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Overtraining is a condition produced by the body's inability to adapt to the stress level applied. In practical terms, what this could mean is that, for eg., your do your session on Days 1-3-5. You keep adding training volume or intensity from session to session or weekly. After a while, you show up on Day 3 to the gym and are unable to increase the volume or intensity on some exercises. You go back on Day 5, try to use the same training volume you did on Day 1 and find that you can't even match your previous benchmarks on any exercises. In between workouts you face increased fatigue and loss of appetite. Resting heart rate could be higher and cortisol (stress hormone) is probably higher as well. This scenario manifests itself for a while. How do you address this? Reduce volume of training, take a few extra days of rest, sleep longer, change your routine and so on and so forth. Depending on several factors (general fitness, age, diet, other sources of stress), you may get away with just skipping one training session and reducing the next before being back in shape. At the other end of the spectrum, you may need to address this phenomenon in more complex ways.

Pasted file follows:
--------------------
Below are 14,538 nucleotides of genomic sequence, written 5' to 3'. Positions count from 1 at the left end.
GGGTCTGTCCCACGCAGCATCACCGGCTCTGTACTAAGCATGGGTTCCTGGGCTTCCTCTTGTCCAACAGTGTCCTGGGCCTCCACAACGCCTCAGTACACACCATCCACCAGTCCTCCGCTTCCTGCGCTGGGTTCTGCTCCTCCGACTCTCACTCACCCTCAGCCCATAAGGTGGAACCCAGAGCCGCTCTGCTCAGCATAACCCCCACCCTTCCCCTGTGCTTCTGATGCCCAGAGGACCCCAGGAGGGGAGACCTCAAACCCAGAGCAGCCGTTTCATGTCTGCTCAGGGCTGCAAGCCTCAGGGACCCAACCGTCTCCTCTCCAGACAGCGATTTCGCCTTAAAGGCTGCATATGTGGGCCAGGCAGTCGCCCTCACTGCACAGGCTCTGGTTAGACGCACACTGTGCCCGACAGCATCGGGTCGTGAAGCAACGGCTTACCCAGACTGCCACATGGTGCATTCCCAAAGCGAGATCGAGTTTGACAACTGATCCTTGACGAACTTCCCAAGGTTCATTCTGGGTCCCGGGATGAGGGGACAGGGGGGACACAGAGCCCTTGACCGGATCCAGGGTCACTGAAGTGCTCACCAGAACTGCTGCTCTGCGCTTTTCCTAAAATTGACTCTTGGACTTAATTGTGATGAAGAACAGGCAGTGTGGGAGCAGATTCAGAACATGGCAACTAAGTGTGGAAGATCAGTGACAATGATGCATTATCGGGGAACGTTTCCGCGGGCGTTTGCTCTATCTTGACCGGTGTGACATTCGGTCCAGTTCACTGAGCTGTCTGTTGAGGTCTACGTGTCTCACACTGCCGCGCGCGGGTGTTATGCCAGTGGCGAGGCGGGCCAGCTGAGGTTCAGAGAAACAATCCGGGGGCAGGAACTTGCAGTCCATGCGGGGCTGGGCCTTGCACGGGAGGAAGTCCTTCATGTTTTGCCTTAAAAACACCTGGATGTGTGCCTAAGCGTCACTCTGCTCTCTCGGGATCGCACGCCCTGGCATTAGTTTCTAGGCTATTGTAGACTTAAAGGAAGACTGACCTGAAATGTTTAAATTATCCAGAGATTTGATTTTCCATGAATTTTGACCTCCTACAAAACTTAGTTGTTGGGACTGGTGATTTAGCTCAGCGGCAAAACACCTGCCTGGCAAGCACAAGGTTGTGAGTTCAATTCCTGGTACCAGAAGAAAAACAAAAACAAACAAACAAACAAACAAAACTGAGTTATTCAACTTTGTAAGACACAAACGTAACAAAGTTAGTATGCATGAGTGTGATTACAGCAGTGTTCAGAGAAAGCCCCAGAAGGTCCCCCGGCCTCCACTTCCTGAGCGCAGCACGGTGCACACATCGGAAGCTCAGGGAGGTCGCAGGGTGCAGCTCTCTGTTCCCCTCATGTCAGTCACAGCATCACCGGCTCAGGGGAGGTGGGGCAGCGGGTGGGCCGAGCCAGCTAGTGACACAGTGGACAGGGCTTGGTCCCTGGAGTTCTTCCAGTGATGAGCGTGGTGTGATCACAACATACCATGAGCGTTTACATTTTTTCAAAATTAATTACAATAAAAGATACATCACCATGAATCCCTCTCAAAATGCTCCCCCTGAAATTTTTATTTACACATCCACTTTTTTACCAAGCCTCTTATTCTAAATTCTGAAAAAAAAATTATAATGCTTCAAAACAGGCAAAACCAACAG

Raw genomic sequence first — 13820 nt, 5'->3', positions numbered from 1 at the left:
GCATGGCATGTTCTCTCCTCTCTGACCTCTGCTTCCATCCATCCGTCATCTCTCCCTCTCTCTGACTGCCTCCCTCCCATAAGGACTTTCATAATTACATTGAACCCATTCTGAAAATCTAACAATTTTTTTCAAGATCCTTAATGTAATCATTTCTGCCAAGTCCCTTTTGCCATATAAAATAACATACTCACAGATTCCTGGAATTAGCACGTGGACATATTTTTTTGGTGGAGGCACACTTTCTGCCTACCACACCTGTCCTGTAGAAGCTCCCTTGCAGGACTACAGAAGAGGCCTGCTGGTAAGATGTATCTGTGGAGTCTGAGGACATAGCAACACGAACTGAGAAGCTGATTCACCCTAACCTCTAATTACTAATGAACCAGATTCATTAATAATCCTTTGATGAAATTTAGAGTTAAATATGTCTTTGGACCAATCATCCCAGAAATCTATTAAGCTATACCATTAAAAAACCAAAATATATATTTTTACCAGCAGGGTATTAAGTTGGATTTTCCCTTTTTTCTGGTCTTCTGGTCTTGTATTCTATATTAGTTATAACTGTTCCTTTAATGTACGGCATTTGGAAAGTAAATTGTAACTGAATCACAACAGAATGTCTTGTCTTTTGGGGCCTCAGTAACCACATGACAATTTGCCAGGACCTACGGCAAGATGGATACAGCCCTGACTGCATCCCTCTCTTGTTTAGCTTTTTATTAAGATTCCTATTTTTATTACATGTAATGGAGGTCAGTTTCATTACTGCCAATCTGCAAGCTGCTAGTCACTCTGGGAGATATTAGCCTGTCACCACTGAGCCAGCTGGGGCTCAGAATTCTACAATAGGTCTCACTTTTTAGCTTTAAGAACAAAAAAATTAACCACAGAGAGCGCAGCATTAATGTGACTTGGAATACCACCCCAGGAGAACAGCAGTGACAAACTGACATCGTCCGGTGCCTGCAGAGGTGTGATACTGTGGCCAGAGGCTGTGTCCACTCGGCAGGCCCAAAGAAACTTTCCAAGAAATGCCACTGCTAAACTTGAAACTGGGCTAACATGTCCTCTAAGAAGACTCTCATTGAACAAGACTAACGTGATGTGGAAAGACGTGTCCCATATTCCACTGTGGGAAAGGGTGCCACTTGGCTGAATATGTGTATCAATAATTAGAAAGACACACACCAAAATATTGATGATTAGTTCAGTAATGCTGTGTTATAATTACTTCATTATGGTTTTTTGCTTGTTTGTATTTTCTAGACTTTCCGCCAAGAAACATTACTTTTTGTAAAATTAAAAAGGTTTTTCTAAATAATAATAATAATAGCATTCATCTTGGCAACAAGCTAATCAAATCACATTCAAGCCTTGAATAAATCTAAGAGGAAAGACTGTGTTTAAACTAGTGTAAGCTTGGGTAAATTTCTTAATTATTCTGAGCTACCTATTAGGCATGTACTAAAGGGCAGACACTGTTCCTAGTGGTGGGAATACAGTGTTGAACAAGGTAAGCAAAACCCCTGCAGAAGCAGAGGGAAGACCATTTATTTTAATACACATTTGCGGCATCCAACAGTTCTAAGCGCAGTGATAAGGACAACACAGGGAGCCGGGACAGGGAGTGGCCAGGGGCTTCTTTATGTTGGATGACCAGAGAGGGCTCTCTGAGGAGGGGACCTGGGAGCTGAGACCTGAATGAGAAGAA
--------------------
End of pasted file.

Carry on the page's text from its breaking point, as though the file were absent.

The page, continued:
Overtraining should never be experienced by beginners or novices and should only be experienced by advanced and elite athletes or, at the most, some intermediate trainees who couple big volumes with improper recovery (sleep, eat, other stress).
Yeah, this doesn't sound like it should be an issue for me. I do weight 3-4 x week now but not in an intense bodybuilder kind of way. But I do like to swim a few times a week (intervals & distance), do intense yoga 3-4 x week (Ashtanga), and intervals on elliptical. I do all this because 1) I need to get in better shape and 2) I enjoy it and how it makes me feel, physically and mood-wise. As a former athlete I'm familiar with what happens when you are working out a lot and not feeling particularly strong after a bit, then you take a couple days off and boom, your next practice is awesome.